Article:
It’s become clear, the planting of listening devices in the cabinet offices by a team of Australian Security Intelligence Service (ASIS) operatives in 2004, was not for the purposes of national security, but to enhance commercial interests.
Australia has acted against the interests of Timor Leste (formally East Timor) on a number of occasions. In 1975, declassified documents indicated the then Whitlam Labor government supported an Indonesian invasion and occupation of East Timor. In 1979, the Fraser Liberal government recognized Indonesia’s annexation of the province into Indonesia. Australia was silent over Indonesian army atrocities, which decimated most of the territory, and caused the deaths of more than 120,000 Timorese.
Declassified intelligence documents indicated that the Howard government didn’t support the US initiative in sending peacekeepers into Timor until the last minute, and was aware of Jakarta supported militant groups operating in the territory, responsible for violence, intimidation and murder of East Timorese, at the time.
The latest chapter in Australian government deceit is currently playing out at the ACT Magistrates Court, where two people, one named as Witness K (whose name can’t be disclosed as a former operative of ASIS due to the Intelligence Services Act 2001), and his lawyer, former ACT attorney general Bernard Collaery.
Witness K exposed an illegal covert operation against the Timor Leste government, occurring back in 2004. Former foreign minister Alexander Downer had personally authorized ASIS to plant listening devices in the cabinet complex in Dili. This operation was undertaken by ASIS operatives, posing undercover of an aid project to Timor Leste, to refurbish the government offices.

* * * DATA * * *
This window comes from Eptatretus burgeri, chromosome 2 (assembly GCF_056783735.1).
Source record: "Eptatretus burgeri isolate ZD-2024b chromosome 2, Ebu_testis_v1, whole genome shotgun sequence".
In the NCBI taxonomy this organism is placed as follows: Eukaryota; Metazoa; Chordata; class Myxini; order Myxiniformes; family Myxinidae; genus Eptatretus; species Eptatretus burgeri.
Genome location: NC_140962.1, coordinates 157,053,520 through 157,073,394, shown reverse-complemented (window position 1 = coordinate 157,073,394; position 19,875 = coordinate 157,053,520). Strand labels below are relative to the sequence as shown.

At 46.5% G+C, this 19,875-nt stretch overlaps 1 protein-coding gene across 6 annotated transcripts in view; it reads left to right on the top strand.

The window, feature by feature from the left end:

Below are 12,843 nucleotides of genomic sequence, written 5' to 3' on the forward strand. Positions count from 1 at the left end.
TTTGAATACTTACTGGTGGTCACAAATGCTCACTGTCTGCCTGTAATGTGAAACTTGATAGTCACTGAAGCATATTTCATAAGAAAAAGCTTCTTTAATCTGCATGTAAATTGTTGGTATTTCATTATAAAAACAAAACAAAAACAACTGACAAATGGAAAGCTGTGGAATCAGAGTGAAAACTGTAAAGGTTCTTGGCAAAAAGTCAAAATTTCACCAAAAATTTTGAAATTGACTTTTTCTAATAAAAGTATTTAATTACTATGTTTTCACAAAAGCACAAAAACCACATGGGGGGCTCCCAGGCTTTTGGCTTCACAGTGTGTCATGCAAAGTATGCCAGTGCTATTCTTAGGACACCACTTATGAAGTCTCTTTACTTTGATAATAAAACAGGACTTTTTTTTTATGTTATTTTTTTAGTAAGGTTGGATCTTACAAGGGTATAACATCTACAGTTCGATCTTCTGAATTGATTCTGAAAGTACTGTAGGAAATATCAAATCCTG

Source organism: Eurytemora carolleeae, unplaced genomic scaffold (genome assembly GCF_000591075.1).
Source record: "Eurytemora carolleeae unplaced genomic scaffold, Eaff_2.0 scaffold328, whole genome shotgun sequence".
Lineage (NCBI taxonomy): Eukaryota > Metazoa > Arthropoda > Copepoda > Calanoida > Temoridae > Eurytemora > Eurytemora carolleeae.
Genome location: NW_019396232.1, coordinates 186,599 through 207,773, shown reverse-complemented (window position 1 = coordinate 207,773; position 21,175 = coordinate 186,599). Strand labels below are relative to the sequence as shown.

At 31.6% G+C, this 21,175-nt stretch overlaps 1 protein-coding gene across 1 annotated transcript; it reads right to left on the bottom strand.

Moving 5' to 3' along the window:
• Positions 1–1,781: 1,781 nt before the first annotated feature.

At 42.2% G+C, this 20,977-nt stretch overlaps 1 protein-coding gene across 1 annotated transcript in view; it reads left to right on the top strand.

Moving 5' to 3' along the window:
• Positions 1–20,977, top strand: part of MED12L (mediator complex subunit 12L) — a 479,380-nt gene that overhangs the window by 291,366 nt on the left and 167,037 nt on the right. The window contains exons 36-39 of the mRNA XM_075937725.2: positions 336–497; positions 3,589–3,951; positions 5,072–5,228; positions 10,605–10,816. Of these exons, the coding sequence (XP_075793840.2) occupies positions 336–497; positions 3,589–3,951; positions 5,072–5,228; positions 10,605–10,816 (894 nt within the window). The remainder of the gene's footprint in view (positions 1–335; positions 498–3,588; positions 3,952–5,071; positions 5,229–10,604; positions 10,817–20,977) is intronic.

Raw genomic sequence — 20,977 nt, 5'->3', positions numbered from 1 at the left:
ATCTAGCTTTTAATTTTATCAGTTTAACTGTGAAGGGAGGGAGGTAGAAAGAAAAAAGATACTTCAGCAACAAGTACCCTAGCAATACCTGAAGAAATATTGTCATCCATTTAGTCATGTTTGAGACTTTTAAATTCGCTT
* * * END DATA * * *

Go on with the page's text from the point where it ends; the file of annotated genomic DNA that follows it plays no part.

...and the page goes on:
The eavesdropping on the Timor Leste negotiation team on the division of oil and gas rights in the Timor Sea had more to do with the business interests of Woodside Petroleum, and its subsidiaries, than with Australia’s national security. War torn Timor Leste, needed to urgently finalize an agreement to earn much needed revenue to rebuild the country.
The Australian government objective was to find out what the Timor Leste negotiating team’s bottom line would be, negotiation tactics, and what individual members of the government were thinking about the negotiations. Alexander Downer, leading negotiations for Australia, was at an advantage with this illegally gathered information. As a consequence, he was able to negotiate terms favourable to Australia, where the oil and gas reserves at the Greater Sunrise Fields would be shared on an equal basis.
Witness K, who was reported to be the head of ASIS technical operations, later felt that the execution of this operation breached the agency’s statutory charter, as the operation was specifically arranged to extract information to advantage one side in business negotiations, rather than any deal with any matters of national security, or an operation critical to ASIS watching brief.
Three months before East Timor became independent from Indonesia in 2002, then foreign minister Downer withdrew Australia from the maritime boundary jurisdiction of the International Court of Justice and International Tribunal on the Law of the Sea. This prevented Timor Leste turning to the court with their claim, forcing them to negotiate bilaterally with the Australian government.
Witness K felt ASIS had been used to benefit specific business interests, at the detriment of Australia’s real national interests, and security requirements. Woodside, which owns a consortium of ventures with rights to explore the Greater Sunrise oil and gas fields, which have massive oil and gas reserves, would directly benefit.
Woodside management traditionally had close relationships with members of the Australian government. The former secretary of the Department of Foreign Affairs and Trade (DFAT), Dr Ashton Calvert, joined the board of Woodside immediately upon retiring from the Australian Public Service, in 2005. Former Labor MP, Gary Gray, who was a former minister for Resources under the Gillard government, worked for Woodside as director of corporate affairs before he entered parliament in 2007. Liberal Ian Macfarlane, a minister for Industry, Tourism, and Resources under the Howard government and later under the Abbot government, joined Woodside as a director in 2015, after leaving parliament.
Woodside is a major political donor and the company’s former chairman Charles Goode, sat on the board of the Liberal Party fundraising vehicle that generated electoral funds for the party.